While the studio has a lot of work to do to repair harms with various excluded communities, Lacambra, who once worked at the studio, points out that the owner is an example of someone who has been working toward change and accountability, and that what happened at the studio is not isolated to the one space — it’s institutional. “The system, the culture is the problem,” she said. “It’s the [same] way that we would talk about institutionalized racism, how it can be almost invisible until it’s made visible.”

women stretch on a
A group of students at GoodBodyFeel studio engage in yoga. (Photo Credit: GoodBodyFeel studio)

Feelings of ostracization at white-centric wellness spaces

Lack of a sense of community in white-owned wellness spaces is what sparked an interest in the industry for Shanelle McKenzie and Kim Knight, co-founders of The Villij, a Toronto-based wellness community. As Black women, they founded their business after witnessing a lack of diversity and accessibility in the industry.

“One thing that was in common (in white-owned wellness spaces) was the fact that it was almost a little bit cold,” McKenzie said. “You would walk in, set up your mat and nobody’s really there to greet you, there’s not that real sense of community that I was so looking for in these spaces.”

two women sit on a couch and look directly at camera
The owners of The Villij, a wellness community based in Toronto, Kim Knight (left) and Shanelle McKenzie (right). (Photo credit: Roya DelSol)

McKenzie also experienced cultural ostracization in white wellness spaces. One day, when she was attending a yoga class, her teacher offered head massages without her consent and then put her hands in her wig. “I felt really small and really uncomfortable,” she said.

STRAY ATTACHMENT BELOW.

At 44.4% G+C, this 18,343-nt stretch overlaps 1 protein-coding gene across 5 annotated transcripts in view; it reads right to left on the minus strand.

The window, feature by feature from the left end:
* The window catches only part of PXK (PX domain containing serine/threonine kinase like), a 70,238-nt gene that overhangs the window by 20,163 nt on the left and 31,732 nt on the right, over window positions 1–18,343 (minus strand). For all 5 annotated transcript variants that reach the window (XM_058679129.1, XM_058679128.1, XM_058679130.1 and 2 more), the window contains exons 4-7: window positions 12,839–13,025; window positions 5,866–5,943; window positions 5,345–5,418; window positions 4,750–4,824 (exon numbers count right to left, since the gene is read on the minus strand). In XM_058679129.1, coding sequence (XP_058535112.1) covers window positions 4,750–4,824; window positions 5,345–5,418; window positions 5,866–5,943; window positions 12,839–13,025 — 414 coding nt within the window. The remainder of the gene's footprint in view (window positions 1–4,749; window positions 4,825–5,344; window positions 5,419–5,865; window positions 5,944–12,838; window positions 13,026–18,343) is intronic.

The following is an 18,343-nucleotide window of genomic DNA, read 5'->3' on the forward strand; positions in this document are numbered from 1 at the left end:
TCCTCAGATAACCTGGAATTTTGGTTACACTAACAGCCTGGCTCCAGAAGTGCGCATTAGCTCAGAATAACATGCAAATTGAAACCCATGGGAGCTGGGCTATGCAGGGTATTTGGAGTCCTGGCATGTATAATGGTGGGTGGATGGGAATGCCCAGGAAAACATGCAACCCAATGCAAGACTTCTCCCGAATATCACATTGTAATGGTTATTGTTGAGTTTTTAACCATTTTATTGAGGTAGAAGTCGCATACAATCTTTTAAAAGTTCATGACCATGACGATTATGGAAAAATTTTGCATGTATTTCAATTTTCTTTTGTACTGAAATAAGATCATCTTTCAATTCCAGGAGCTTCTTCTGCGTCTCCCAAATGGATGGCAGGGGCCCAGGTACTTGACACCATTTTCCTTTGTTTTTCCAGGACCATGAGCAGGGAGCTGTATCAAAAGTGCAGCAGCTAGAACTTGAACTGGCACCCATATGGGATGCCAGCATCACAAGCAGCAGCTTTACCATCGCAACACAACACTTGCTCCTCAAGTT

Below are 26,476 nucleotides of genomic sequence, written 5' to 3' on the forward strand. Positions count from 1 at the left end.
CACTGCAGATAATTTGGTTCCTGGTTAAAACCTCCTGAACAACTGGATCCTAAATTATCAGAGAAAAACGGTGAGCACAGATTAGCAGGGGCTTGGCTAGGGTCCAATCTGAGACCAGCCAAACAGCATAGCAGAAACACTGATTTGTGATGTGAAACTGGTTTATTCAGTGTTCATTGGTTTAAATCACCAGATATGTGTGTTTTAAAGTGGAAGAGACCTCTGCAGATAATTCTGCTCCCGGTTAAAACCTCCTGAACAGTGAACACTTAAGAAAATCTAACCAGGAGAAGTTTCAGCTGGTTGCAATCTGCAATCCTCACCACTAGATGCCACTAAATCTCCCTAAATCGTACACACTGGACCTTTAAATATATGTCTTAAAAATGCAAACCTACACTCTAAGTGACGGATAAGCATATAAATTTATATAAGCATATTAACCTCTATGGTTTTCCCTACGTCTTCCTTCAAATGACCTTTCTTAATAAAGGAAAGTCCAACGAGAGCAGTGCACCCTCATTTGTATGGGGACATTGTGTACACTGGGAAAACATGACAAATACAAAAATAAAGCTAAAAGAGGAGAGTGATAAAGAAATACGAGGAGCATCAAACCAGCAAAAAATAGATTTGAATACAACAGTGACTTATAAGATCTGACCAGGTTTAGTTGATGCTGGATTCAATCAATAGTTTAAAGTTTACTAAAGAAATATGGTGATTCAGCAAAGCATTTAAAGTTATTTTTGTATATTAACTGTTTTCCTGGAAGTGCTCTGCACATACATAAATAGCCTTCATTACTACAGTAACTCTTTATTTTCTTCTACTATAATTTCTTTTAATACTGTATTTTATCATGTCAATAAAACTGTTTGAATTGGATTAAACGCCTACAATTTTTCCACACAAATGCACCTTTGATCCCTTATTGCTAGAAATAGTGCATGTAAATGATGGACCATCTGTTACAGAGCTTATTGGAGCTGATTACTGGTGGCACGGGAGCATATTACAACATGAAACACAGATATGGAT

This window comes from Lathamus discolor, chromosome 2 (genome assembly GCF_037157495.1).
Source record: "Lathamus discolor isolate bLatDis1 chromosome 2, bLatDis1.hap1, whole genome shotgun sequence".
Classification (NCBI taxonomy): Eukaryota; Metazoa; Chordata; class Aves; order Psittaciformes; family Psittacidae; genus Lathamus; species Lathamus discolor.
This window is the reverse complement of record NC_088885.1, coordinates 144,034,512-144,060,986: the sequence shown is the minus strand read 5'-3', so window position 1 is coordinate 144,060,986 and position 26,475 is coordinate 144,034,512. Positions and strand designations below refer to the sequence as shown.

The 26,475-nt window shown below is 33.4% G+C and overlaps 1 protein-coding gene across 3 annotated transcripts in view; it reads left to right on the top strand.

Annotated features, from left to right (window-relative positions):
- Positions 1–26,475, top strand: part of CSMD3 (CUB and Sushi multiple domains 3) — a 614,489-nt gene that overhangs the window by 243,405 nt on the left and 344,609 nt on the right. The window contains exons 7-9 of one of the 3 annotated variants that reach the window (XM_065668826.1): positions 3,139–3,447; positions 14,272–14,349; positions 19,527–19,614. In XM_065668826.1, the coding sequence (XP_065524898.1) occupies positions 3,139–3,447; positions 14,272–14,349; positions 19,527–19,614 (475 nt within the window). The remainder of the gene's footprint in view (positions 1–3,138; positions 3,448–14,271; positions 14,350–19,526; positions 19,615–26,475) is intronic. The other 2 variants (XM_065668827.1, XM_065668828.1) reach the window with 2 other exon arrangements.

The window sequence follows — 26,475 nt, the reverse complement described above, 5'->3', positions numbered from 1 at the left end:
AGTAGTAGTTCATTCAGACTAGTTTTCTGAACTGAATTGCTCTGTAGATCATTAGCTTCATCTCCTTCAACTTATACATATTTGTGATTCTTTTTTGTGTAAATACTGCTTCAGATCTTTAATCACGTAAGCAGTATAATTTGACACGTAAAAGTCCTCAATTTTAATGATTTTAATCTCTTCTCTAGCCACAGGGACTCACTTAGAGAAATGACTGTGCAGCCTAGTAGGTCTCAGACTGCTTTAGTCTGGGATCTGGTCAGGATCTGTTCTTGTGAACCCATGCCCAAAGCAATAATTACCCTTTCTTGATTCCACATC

“I don’t fault the teacher for this, but I do recognize that there are cultural differences that if she were a person of color she might have known.”

Lacambra understands the exclusion and marginalization felt in white-owned wellness spaces where mostly white instructors tell students to leave their problems and “emotional baggage” at the door. “There’s already so much of the racialized experience that feels like our identity isn’t allowed in (these) spaces — my very queer and disabled body is hard to deal with for them, but how can I leave that at the door? Who is allowed to be on the mat?” she asked.

Lu has also felt out of place in her career. “There have been numerous times where I have stepped back from roles or job applications that I have subconsciously felt required a white person, mostly roles in media or being a spokesperson for certain brands,” she said. “There is minimal diversity and zero representation of BIPOC in the field — even something as simple as the spelling or mispronunciation of my name has made me not apply for roles, assuming that it is too ethnic for the job position.” 

The COVID-19 pandemic, however, has forced the industry to reckon with issues of lack of diversity and cultural appropriation, according to Knight. “Over the past year with COVID, a lot of things that people may have tried to push under the rug or try to ignore have come up,” she said. “I do see that people want to create change in their own spaces.”

Meara Khanna/Ryersonian

Paving the way forward for a more inclusive industry

“The problem with the white centered spaces that I’ve occupied is this real resistance, almost as if there’s, like, an allergy towards talking about race and talking about difference and talking about trauma,” Lacambra said.

But there is hope. Women of colour are taking the industry by storm and reshaping the narratives and practices of the field. They are dismantling the historic appropriation and toxic environments that have left marginalized groups feeling ostracized and unheard.